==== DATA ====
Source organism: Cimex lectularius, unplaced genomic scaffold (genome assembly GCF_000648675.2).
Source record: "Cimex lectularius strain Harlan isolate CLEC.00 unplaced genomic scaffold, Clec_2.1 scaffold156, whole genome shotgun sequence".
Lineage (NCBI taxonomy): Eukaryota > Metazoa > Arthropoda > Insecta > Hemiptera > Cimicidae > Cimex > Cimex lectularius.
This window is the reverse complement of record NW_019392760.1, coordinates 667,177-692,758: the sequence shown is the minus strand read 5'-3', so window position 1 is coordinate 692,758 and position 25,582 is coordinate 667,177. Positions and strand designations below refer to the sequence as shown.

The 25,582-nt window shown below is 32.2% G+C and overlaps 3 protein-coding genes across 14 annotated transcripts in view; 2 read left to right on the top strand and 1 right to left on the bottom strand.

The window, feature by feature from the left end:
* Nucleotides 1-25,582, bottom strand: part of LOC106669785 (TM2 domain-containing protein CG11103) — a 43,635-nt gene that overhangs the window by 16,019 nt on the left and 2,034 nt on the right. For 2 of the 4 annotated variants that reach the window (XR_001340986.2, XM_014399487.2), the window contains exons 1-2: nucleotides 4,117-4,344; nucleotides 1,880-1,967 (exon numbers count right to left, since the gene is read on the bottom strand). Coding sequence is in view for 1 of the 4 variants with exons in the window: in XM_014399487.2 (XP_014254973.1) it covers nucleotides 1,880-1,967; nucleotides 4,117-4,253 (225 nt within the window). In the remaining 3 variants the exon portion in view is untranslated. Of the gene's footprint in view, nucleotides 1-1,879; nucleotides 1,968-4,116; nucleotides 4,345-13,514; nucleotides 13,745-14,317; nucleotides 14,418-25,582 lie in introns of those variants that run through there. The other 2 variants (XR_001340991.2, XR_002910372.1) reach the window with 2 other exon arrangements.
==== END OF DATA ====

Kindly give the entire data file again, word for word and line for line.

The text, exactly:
Source organism: Cimex lectularius, unplaced genomic scaffold (genome assembly GCF_000648675.2).
Source record: "Cimex lectularius strain Harlan isolate CLEC.00 unplaced genomic scaffold, Clec_2.1 scaffold156, whole genome shotgun sequence".
Lineage (NCBI taxonomy): Eukaryota > Metazoa > Arthropoda > Insecta > Hemiptera > Cimicidae > Cimex > Cimex lectularius.
This window is the reverse complement of record NW_019392760.1, coordinates 667,177-692,758: the sequence shown is the minus strand read 5'-3', so window position 1 is coordinate 692,758 and position 25,582 is coordinate 667,177. Positions and strand designations below refer to the sequence as shown.

The 25,582-nt window shown below is 32.2% G+C and overlaps 3 protein-coding genes across 14 annotated transcripts in view; 2 read left to right on the top strand and 1 right to left on the bottom strand.

The window, feature by feature from the left end:
* Nucleotides 1-25,582, bottom strand: part of LOC106669785 (TM2 domain-containing protein CG11103) — a 43,635-nt gene that overhangs the window by 16,019 nt on the left and 2,034 nt on the right. For 2 of the 4 annotated variants that reach the window (XR_001340986.2, XM_014399487.2), the window contains exons 1-2: nucleotides 4,117-4,344; nucleotides 1,880-1,967 (exon numbers count right to left, since the gene is read on the bottom strand). Coding sequence is in view for 1 of the 4 variants with exons in the window: in XM_014399487.2 (XP_014254973.1) it covers nucleotides 1,880-1,967; nucleotides 4,117-4,253 (225 nt within the window). In the remaining 3 variants the exon portion in view is untranslated. Of the gene's footprint in view, nucleotides 1-1,879; nucleotides 1,968-4,116; nucleotides 4,345-13,514; nucleotides 13,745-14,317; nucleotides 14,418-25,582 lie in introns of those variants that run through there. The other 2 variants (XR_001340991.2, XR_002910372.1) reach the window with 2 other exon arrangements.